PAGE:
Arts video game review

Dishonored: a clever blend of action and stealth

Bethesda Softworks masters a lost art

5544 dishonored 2
Courtesy of Bethesda Softworks LLC
5547 dishonored
Courtesy of Bethesda Softworks LLC


Arkane Studios

Bethesda Softworks

Released October 2012

For Microsoft Windows, PlayStation 3, Xbox 360

It’s rare to come across a proper stealth game these days — by which I mean it is so rare that it’s hard to know if what I consider good stealth games are even stealth games at all. Maybe it’s the stealth genre that I dislike, and I just happen to enjoy a couple games that call themselves stealth games.

Whatever the case, I don’t care. It’s time to soapbox. You know what’s wrong with stealth games? They aren’t tests of intellect — they’re tests of patience. Success flows from a willingness to simply sit and wait, until a window of opportunity opens in guards’ patrol patterns. This is boring. I’d just as soon play as one of the guards, patrolling a little 10-meter patch of space for eternity.

By extension, games that try to present a stealth option at parity with a combat option almost always fail. The long, boring, waiting-based gameplay of stealth is the sucker’s choice, compared to running and gunning through the level. And most game developers, knowing that run-of-the-mill stealth gameplay will always play second fiddle to run-of-the-mill combat gameplay, don’t even try to present the two options as equals. Stealth is largely a self-imposed burden in games like Fallout 3 or Skyrim.

So it was with much trepidation that I approached “stealth game” Dishonored by Bethesda Softworks. At first glance, the game struck me as a steampunk version of Deus Ex: Human Revolution, a game that matches perfectly my personal stereotype of stealth games as boring wait-fests, carried (if at all) by story, characters, dialogue … anything but gameplay. But that was not the case.

In Dishonored, you play as Adam Jense— sorry, Corvo Attano, head security guy for Sarif Industr— sorry, Empress Kaldwin. While preparing for an important tr— sorry, after returning from an important trip, the place you work at is attacked by cyber-enhanc— sorry, magic enhanced dudes who kill (sort of!) your love interest and make a major mess of things. You’re in a bad situation, but six months after the event, you are given the cybe— errr, magic powers that the dudes who attacked used (You didn’t ask for this!), and set on a mission to kill the bad dudes, uncover their mysterious plottings, and set the cyberpun— sorry, steampunk world to rights, mostly by running a blade across the throats of anyone who can press an alarm button.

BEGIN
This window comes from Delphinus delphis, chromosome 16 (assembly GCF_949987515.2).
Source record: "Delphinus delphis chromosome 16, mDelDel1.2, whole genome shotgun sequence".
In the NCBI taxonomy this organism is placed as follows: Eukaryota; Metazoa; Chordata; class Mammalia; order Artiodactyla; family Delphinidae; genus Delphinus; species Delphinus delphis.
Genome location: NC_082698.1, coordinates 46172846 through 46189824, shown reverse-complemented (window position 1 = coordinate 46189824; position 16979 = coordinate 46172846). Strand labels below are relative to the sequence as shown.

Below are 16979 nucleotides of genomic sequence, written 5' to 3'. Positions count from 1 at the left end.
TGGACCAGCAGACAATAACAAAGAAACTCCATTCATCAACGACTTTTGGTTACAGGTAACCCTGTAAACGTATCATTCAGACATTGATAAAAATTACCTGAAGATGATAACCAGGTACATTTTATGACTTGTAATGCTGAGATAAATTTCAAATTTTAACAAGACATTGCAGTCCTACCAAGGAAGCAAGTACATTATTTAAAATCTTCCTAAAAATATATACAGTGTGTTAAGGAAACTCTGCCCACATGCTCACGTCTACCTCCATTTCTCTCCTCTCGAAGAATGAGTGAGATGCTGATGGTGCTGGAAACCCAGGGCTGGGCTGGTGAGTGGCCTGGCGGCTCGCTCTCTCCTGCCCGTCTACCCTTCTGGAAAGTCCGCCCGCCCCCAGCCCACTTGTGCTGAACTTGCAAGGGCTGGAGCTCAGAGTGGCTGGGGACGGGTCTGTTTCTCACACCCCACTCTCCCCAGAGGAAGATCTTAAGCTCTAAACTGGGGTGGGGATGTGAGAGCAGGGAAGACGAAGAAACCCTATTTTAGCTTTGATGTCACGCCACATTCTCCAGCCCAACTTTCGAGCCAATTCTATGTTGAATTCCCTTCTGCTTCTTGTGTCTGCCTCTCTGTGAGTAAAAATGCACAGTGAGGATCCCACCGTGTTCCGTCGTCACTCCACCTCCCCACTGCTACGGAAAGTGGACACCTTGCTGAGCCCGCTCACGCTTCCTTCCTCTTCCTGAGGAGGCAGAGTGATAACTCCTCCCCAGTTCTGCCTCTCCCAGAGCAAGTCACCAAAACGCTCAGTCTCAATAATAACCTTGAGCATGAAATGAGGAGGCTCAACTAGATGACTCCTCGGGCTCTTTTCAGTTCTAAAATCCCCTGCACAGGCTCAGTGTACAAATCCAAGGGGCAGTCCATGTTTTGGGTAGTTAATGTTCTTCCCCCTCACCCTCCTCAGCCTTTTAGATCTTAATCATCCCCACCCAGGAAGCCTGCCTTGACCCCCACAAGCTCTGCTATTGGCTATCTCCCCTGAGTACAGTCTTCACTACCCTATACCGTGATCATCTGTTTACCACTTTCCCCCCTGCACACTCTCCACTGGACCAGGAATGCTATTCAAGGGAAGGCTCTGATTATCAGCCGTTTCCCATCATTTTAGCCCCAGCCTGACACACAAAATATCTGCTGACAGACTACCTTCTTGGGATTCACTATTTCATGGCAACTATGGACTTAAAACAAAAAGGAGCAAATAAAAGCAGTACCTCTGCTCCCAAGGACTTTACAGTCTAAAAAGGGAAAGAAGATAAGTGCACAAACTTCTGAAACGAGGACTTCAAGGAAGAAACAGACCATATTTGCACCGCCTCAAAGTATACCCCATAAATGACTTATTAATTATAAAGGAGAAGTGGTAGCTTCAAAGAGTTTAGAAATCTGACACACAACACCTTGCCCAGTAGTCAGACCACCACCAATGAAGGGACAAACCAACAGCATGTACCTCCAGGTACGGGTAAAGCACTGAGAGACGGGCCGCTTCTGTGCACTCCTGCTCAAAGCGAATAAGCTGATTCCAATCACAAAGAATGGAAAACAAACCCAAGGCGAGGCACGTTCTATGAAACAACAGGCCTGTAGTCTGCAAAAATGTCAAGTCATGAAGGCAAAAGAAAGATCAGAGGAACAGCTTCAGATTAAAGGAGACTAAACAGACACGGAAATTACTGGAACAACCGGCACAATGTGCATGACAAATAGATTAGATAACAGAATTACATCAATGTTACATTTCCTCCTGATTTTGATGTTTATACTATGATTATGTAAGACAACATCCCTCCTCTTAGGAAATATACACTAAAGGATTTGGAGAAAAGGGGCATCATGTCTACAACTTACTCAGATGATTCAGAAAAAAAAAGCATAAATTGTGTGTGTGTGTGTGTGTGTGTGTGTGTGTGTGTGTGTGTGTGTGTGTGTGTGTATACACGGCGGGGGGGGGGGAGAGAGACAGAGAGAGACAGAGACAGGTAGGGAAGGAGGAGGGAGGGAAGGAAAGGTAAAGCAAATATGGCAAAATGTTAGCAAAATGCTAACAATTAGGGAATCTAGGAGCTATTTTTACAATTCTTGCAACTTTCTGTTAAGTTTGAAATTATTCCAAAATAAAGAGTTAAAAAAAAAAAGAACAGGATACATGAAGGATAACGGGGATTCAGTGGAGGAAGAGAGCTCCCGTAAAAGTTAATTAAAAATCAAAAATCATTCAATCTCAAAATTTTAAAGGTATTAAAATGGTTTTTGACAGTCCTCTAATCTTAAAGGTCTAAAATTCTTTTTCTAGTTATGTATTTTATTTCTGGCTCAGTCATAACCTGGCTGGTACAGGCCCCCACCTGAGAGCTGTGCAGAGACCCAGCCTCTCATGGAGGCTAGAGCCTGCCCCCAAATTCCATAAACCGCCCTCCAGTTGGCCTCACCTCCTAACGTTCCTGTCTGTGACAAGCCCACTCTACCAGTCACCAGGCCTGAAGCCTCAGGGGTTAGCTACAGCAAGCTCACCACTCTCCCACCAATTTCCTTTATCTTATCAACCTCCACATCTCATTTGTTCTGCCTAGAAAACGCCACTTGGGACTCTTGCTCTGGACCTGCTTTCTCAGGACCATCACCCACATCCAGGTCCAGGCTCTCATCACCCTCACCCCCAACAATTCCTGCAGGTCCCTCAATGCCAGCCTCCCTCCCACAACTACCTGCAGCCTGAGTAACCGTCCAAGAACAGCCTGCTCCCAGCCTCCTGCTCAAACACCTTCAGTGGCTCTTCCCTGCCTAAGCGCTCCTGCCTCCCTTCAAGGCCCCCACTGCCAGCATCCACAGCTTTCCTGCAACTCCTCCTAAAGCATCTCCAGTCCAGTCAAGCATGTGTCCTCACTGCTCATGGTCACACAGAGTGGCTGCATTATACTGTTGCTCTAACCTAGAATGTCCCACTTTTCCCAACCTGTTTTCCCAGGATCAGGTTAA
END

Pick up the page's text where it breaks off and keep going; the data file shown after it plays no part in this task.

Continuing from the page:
Although the dust jacket blurbs for Deus Ex and Dishonored are similar, the games are anything but. Deus Ex was a tedious game only worth playing for the dialogue and plot (and even then, your mileage may vary). In Dishonored, the protagonist is silent, and if anything the plot is the weakest point; it is the gameplay that carries.

Dishonored is a game that offers combat on truly equal footing with stealth. The game offers a variety of powers and perks that Corvo can acquire as he completes missions and uncovers hidden artifacts. Teleportation, possession of animals and enemies, stopping time, and other unique mechanics turn the game into a challenge of lateral thinking. Fighting one’s way through a level is not some straightforward run-and-gun. It requires both uncanny timing as well as a creative use of Corvo’s combat powers and gadgetry. And for those who choose the stealth path, the powers system completely subverts the usual process of sitting and waiting for guards to walk themselves into closets.

Some trial and error exists, but instead of watching paint dry while an opening appears, the player spends his time scanning the area, working out safe paths to teleport to a ledge near a target, actively searching for outs, his desire to move through the level quickly limited only by his own ingenuity. Each level has multiple paths to success as well, adding to the replay value. The AI feels organic — gone are imbecile guards who dismiss arrows to the head as just their imagination after some patient stealthing by the player. And best of all, the game employs a moral choice system that actually matters — the more blood Corvo spills, the further the city descends into chaos, not just changing the ending the player receives, but also the obstacles they face in subsequent levels.

The primary complaint I have of the game is its length. As well-designed as the levels are, and as much as they contribute to an open, sandbox-y feel, there’s no getting around that there just aren’t that many of them. Even two playthroughs leave Dishonored with a shorter playtime than that to which I’ve grown accustomed. And the mile deep, inch wide nature of the game has unfortunate consequences for the game’s ability to immerse the player. Dishonored paints a fantastical world of rat plagues, mystical steampunk-technology-powering whales, dark rituals, and high political intrigue— fantastical to a point of over-wrought ridiculousness that was hard to engage with.

Just as I felt I was settling into the fantasy, the game was over, abruptly wrapped up with both little hint of a sequel and no closure on many of the game’s open questions. Of course, this might have gone differently, had I realized earlier on that the beating heart Corvo is given by The Outsider, besides helping reveal the game’s hidden artifacts, also provides mysterious exposition of the world if used on other parts of the world.

In any case, if a game is to come up lacking, better for it to leave the player wanting more, rather than wanting something different. Had Bethesda doubled the length of Dishonored, they’d have, far and away, the game of the year on their hands. But even in its brevity, Dishonored delivers. Pick it up now before IAP ends, and you’ll be able to enjoy this gem before the next semester starts.